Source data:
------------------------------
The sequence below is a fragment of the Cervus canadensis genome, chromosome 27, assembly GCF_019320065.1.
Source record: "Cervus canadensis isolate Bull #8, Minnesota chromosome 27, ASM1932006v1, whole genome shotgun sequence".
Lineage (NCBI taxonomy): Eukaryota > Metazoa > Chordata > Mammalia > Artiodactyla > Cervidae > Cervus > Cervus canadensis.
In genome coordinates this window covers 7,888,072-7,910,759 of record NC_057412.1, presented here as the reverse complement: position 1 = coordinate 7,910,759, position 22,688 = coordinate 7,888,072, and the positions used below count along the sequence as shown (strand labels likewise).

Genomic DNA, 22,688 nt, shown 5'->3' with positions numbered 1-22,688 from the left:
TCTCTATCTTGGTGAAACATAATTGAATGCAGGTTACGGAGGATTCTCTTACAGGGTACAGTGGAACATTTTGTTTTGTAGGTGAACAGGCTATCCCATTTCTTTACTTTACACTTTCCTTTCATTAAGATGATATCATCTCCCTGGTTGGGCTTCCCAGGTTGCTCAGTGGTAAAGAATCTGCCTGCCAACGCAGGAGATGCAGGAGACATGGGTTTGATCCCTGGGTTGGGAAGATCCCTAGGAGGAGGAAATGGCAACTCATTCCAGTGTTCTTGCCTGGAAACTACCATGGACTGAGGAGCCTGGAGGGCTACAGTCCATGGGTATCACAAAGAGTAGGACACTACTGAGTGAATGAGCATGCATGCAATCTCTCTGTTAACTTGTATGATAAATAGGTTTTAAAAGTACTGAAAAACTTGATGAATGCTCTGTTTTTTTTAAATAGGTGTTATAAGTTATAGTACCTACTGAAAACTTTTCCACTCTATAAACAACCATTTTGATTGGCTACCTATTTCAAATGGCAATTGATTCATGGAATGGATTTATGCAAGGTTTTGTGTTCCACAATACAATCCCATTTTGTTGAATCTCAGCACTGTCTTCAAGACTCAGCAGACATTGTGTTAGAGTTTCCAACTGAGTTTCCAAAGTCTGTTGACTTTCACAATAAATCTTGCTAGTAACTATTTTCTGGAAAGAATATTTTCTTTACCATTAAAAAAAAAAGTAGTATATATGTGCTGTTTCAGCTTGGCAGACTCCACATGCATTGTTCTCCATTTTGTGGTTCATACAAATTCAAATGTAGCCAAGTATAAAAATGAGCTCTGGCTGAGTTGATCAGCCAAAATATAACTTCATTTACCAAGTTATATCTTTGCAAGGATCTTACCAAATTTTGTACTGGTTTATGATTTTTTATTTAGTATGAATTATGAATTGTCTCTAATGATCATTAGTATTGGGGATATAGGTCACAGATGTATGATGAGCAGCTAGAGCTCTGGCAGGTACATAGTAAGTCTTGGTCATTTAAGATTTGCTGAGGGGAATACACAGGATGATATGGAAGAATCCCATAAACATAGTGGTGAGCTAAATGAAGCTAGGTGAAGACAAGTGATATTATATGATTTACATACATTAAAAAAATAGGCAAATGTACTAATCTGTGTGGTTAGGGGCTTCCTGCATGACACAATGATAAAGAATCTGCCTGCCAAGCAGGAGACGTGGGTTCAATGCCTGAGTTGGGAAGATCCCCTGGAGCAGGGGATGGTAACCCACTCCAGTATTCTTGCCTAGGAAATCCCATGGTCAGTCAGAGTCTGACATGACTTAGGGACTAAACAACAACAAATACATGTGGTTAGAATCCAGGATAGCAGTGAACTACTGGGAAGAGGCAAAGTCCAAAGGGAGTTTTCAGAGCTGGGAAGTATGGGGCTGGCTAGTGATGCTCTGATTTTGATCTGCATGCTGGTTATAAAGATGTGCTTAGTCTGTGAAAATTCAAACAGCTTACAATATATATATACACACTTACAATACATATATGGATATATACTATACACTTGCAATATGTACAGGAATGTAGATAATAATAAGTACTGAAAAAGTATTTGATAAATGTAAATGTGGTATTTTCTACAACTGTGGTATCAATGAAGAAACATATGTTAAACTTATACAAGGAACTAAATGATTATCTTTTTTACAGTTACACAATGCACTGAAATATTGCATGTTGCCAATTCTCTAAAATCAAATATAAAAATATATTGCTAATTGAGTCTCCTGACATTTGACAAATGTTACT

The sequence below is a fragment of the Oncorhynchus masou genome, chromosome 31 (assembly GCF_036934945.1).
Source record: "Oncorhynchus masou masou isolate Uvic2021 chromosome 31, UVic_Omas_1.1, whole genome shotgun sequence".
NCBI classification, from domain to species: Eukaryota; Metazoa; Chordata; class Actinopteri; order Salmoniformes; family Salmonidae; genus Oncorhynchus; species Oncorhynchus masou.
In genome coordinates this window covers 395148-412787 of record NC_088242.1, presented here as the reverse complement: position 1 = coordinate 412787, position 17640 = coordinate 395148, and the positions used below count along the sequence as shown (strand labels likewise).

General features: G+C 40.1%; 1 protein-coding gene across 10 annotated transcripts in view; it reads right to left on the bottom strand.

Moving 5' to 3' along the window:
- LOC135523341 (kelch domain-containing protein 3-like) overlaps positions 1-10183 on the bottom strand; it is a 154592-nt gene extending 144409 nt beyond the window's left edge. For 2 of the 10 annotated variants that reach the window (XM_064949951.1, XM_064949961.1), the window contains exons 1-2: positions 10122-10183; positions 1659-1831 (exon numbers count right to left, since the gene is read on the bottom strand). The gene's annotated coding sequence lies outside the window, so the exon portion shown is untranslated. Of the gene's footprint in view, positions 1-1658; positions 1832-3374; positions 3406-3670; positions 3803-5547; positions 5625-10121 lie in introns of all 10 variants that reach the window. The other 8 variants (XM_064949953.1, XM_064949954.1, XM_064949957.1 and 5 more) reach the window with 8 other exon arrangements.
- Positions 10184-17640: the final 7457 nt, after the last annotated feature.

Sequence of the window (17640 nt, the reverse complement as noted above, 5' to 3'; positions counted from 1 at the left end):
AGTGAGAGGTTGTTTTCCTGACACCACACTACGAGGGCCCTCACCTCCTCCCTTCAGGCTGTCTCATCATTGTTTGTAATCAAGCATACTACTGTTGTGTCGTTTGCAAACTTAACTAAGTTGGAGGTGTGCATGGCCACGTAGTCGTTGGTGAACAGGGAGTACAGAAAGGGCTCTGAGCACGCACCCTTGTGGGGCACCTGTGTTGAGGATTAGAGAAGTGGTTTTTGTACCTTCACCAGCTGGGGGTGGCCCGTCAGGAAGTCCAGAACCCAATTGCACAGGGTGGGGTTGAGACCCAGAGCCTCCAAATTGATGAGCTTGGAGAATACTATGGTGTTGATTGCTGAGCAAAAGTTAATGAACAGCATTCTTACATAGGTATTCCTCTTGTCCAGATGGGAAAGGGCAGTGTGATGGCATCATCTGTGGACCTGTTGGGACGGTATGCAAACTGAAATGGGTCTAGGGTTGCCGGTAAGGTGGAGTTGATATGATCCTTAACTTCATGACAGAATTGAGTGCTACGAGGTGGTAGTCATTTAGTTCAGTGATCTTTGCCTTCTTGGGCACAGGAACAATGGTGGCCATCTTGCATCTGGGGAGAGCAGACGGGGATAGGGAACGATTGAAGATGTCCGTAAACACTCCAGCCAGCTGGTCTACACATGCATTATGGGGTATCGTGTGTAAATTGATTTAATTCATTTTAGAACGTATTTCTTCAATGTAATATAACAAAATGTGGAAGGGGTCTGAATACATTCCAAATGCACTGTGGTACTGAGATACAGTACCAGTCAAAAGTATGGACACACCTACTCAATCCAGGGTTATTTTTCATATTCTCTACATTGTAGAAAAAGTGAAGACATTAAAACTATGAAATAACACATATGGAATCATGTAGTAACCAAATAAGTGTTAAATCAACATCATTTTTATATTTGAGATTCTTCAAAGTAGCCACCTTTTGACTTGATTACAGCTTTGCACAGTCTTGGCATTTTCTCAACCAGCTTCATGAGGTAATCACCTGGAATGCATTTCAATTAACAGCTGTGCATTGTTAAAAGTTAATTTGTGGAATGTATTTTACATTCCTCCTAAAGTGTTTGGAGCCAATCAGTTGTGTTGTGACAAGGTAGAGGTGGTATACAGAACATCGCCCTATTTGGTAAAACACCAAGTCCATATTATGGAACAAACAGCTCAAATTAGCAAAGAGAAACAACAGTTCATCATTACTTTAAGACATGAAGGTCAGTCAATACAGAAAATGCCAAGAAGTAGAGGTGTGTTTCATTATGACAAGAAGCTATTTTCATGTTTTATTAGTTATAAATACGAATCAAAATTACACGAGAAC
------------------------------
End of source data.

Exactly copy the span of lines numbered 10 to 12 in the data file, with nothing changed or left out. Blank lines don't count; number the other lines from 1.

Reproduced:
In genome coordinates this window covers 395148-412787 of record NC_088242.1, presented here as the reverse complement: position 1 = coordinate 412787, position 17640 = coordinate 395148, and the positions used below count along the sequence as shown (strand labels likewise).

General features: G+C 40.1%; 1 protein-coding gene across 10 annotated transcripts in view; it reads right to left on the bottom strand.

Moving 5' to 3' along the window: